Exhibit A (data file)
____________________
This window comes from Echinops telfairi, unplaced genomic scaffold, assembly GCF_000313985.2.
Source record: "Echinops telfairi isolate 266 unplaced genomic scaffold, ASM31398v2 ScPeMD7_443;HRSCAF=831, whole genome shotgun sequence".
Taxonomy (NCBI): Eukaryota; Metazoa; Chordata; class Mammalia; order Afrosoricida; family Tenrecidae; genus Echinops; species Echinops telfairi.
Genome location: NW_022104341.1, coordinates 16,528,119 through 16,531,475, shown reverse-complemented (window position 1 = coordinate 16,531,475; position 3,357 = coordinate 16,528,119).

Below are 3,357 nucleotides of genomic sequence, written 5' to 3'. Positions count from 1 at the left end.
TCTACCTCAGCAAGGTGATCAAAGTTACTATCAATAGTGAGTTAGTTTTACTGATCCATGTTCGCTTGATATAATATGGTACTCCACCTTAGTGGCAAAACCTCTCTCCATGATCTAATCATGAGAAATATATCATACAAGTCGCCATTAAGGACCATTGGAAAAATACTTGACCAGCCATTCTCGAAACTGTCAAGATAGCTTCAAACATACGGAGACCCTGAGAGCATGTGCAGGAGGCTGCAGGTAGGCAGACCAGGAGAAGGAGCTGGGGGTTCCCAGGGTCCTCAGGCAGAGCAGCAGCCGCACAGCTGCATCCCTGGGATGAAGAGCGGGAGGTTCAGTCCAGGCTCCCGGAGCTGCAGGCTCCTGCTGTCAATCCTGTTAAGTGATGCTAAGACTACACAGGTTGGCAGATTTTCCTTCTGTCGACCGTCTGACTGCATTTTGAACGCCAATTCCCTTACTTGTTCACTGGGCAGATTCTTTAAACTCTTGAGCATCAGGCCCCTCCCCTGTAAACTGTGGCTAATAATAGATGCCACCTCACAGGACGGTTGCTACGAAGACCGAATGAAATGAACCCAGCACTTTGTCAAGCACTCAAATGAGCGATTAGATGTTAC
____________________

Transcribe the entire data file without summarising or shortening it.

This window comes from Echinops telfairi, unplaced genomic scaffold, assembly GCF_000313985.2.
Source record: "Echinops telfairi isolate 266 unplaced genomic scaffold, ASM31398v2 ScPeMD7_443;HRSCAF=831, whole genome shotgun sequence".
Taxonomy (NCBI): Eukaryota; Metazoa; Chordata; class Mammalia; order Afrosoricida; family Tenrecidae; genus Echinops; species Echinops telfairi.
Genome location: NW_022104341.1, coordinates 16,528,119 through 16,531,475, shown reverse-complemented (window position 1 = coordinate 16,531,475; position 3,357 = coordinate 16,528,119).

Below are 3,357 nucleotides of genomic sequence, written 5' to 3'. Positions count from 1 at the left end.
TCTACCTCAGCAAGGTGATCAAAGTTACTATCAATAGTGAGTTAGTTTTACTGATCCATGTTCGCTTGATATAATATGGTACTCCACCTTAGTGGCAAAACCTCTCTCCATGATCTAATCATGAGAAATATATCATACAAGTCGCCATTAAGGACCATTGGAAAAATACTTGACCAGCCATTCTCGAAACTGTCAAGATAGCTTCAAACATACGGAGACCCTGAGAGCATGTGCAGGAGGCTGCAGGTAGGCAGACCAGGAGAAGGAGCTGGGGGTTCCCAGGGTCCTCAGGCAGAGCAGCAGCCGCACAGCTGCATCCCTGGGATGAAGAGCGGGAGGTTCAGTCCAGGCTCCCGGAGCTGCAGGCTCCTGCTGTCAATCCTGTTAAGTGATGCTAAGACTACACAGGTTGGCAGATTTTCCTTCTGTCGACCGTCTGACTGCATTTTGAACGCCAATTCCCTTACTTGTTCACTGGGCAGATTCTTTAAACTCTTGAGCATCAGGCCCCTCCCCTGTAAACTGTGGCTAATAATAGATGCCACCTCACAGGACGGTTGCTACGAAGACCGAATGAAATGAACCCAGCACTTTGTCAAGCACTCAAATGAGCGATTAGATGTTAC